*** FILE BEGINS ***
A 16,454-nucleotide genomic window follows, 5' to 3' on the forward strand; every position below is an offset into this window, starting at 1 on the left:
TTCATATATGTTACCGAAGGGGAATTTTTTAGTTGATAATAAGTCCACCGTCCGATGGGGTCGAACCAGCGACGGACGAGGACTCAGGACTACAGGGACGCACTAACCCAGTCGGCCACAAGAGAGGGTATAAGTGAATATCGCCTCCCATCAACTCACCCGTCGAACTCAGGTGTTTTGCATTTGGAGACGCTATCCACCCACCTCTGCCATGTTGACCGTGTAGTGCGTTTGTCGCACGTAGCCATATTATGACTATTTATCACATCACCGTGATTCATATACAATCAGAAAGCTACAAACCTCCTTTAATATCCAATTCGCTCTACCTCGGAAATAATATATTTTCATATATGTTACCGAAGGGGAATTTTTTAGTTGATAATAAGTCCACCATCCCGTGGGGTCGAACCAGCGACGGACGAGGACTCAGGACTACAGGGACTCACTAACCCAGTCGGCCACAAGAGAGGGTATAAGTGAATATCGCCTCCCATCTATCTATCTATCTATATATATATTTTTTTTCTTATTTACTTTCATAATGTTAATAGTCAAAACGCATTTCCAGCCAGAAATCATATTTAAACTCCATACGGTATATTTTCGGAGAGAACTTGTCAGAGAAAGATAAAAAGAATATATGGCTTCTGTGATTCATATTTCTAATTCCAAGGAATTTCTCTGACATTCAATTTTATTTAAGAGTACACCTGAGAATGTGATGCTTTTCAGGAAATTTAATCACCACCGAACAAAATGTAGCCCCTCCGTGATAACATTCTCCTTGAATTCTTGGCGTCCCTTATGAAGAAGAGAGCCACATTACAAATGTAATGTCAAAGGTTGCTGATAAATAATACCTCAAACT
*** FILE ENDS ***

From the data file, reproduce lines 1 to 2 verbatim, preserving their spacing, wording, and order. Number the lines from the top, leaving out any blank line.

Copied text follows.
A 16,454-nucleotide genomic window follows, 5' to 3' on the forward strand; every position below is an offset into this window, starting at 1 on the left:
TTCATATATGTTACCGAAGGGGAATTTTTTAGTTGATAATAAGTCCACCGTCCGATGGGGTCGAACCAGCGACGGACGAGGACTCAGGACTACAGGGACGCACTAACCCAGTCGGCCACAAGAGAGGGTATAAGTGAATATCGCCTCCCATCAACTCACCCGTCGAACTCAGGTGTTTTGCATTTGGAGACGCTATCCACCCACCTCTGCCATGTTGACCGTGTAGTGCGTTTGTCGCACGTAGCCATATTATGACTATTTATCACATCACCGTGATTCATATACAATCAGAAAGCTACAAACCTCCTTTAATATCCAATTCGCTCTACCTCGGAAATAATATATTTTCATATATGTTACCGAAGGGGAATTTTTTAGTTGATAATAAGTCCACCATCCCGTGGGGTCGAACCAGCGACGGACGAGGACTCAGGACTACAGGGACTCACTAACCCAGTCGGCCACAAGAGAGGGTATAAGTGAATATCGCCTCCCATCTATCTATCTATCTATATATATATTTTTTTTCTTATTTACTTTCATAATGTTAATAGTCAAAACGCATTTCCAGCCAGAAATCATATTTAAACTCCATACGGTATATTTTCGGAGAGAACTTGTCAGAGAAAGATAAAAAGAATATATGGCTTCTGTGATTCATATTTCTAATTCCAAGGAATTTCTCTGACATTCAATTTTATTTAAGAGTACACCTGAGAATGTGATGCTTTTCAGGAAATTTAATCACCACCGAACAAAATGTAGCCCCTCCGTGATAACATTCTCCTTGAATTCTTGGCGTCCCTTATGAAGAAGAGAGCCACATTACAAATGTAATGTCAAAGGTTGCTGATAAATAATACCTCAAACT